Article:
Whether you're a salesperson or a corporate executive, business presentations to your target audiences are your stock in trade. An effective presentation can serve to communicate your message, enhance your credibility, and close the deal. On the other hand, a poor presentation can diminish even the most promising product or service.
When it comes to a business presentation, procrastination won't serve you well. Preparation is key to successful business presentations. Whether you're preparing for a managing change presentation or business presentations to sell your company's services, always have answers to these basic questions:
Who is your target audience? Gaining an understanding of the needs of your client - whether it's a Fortune 500 company or a mom-and-pop retailer - will allow you to tailor your business presentations to address their specific concerns.
What distinguishes you from your competition? Understanding your competition can give you an edge in your business presentations, since you can highlight the special features of your product or service.
What added value can you give your target audience? Whether you're giving a business presentation at a conference or in a boardroom, think about ways to add value to what you're offering. Value-added items could be a free workbook, an extended service warranty, or a designated support staff person for that account.
Once you know who your target audience is and what you need to present, it's time to determine the best way to communicate your message. You don't have to take a presentation design course to learn effective communication skills through the use of technology. There are many resources on the Internet that can help you design your business presentations to optimize their effectiveness.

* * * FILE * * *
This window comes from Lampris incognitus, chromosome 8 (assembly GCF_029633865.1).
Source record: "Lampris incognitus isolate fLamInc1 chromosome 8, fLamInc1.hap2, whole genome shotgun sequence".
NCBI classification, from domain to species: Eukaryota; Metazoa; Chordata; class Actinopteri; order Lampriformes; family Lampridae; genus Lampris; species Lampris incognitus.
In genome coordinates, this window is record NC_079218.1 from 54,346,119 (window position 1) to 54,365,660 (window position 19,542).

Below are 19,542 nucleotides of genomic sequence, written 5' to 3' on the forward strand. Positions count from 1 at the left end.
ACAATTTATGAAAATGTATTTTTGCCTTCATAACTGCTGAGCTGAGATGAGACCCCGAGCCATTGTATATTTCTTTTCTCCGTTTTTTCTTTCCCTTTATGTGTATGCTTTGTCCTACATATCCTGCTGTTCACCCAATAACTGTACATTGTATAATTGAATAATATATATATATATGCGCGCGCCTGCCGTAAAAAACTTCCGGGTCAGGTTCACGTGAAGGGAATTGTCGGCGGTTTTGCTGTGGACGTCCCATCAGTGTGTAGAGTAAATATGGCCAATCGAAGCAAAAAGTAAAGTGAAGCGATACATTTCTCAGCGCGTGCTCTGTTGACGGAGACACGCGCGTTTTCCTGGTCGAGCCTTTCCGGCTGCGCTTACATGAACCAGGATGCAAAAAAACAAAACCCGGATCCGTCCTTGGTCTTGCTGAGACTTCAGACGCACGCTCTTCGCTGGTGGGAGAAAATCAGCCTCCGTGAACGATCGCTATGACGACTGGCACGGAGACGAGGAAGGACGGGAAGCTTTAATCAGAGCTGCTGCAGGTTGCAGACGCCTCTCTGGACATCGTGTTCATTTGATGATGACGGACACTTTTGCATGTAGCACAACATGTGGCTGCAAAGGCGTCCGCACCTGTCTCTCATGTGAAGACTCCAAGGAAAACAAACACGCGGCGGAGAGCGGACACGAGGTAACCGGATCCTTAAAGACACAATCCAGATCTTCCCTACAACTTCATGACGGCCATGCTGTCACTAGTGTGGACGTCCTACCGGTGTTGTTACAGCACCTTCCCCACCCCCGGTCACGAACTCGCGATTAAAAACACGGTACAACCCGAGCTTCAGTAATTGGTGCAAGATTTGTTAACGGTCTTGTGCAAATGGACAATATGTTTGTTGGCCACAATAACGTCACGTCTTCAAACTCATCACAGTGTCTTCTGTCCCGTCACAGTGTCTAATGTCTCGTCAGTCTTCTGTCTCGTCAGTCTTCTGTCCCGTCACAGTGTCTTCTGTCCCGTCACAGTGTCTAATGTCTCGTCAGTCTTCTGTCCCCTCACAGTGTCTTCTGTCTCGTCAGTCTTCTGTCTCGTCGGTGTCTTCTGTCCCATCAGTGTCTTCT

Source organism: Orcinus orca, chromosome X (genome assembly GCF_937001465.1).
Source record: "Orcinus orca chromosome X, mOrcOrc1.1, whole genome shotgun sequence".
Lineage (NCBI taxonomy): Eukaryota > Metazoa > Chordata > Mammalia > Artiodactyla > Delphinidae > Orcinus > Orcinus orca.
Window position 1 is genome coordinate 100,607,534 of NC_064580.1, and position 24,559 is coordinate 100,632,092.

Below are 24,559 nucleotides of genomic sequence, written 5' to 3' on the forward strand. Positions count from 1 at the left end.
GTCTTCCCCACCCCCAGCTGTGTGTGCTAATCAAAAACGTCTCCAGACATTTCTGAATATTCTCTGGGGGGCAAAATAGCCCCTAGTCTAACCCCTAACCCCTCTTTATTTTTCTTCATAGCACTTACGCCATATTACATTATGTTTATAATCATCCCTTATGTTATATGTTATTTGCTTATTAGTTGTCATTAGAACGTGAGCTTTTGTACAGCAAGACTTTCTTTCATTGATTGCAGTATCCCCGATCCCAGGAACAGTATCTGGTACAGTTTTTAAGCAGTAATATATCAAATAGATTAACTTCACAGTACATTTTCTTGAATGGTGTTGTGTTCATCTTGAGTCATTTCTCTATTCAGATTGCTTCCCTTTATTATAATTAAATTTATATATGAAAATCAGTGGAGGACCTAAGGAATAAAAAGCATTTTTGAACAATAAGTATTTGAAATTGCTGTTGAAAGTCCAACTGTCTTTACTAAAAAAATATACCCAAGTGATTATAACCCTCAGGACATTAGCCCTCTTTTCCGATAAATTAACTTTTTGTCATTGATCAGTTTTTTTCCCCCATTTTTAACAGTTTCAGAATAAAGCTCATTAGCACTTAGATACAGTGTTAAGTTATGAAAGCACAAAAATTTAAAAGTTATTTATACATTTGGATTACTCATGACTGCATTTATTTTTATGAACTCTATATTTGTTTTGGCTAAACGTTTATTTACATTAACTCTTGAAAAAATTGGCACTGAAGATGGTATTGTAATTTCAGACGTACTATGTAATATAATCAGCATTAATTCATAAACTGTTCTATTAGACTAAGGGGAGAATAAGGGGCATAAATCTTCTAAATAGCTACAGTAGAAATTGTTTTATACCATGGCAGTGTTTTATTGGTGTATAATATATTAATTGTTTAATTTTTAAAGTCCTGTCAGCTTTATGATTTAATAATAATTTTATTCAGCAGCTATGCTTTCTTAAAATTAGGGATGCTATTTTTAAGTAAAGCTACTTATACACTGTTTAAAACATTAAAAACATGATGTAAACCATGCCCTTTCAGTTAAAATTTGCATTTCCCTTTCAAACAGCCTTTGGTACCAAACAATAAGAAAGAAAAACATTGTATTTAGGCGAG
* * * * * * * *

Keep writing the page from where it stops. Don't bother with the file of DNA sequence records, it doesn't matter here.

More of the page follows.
Nick Paulus, an executive and business coach who offers online articles on effective business presentations, advises that you "abandon old-fashioned rinky-dink presentations that are a bore, weaken your message, and have proven counterproductive. Go for bright, imaginative and matter-of-fact presentations instead!"
Paulus recommends hard-hitting PowerPoint presentations and offers these tips:
* Create strong headlines on all of your slides
* Use a title page that excites your audience
* Avoid filling your slides with long text; instead, use striking graphic depictions that keep your audiences' interest
* Avoid boring bullet points by replacing them with symbols arranged in a non-linear fashion
* Build up your slide step by step, using "Appear."
Planning for and executing effective business presentations make both you and your company shine. Ask the right questions, and employ the proper technology and techniques to communicate your message while enticing your audience.
Chris Robertson is an author of Majon International, one of the worlds MOST popular internet marketing companies on the web. For more information and tips about improving your business presentations, visit this website.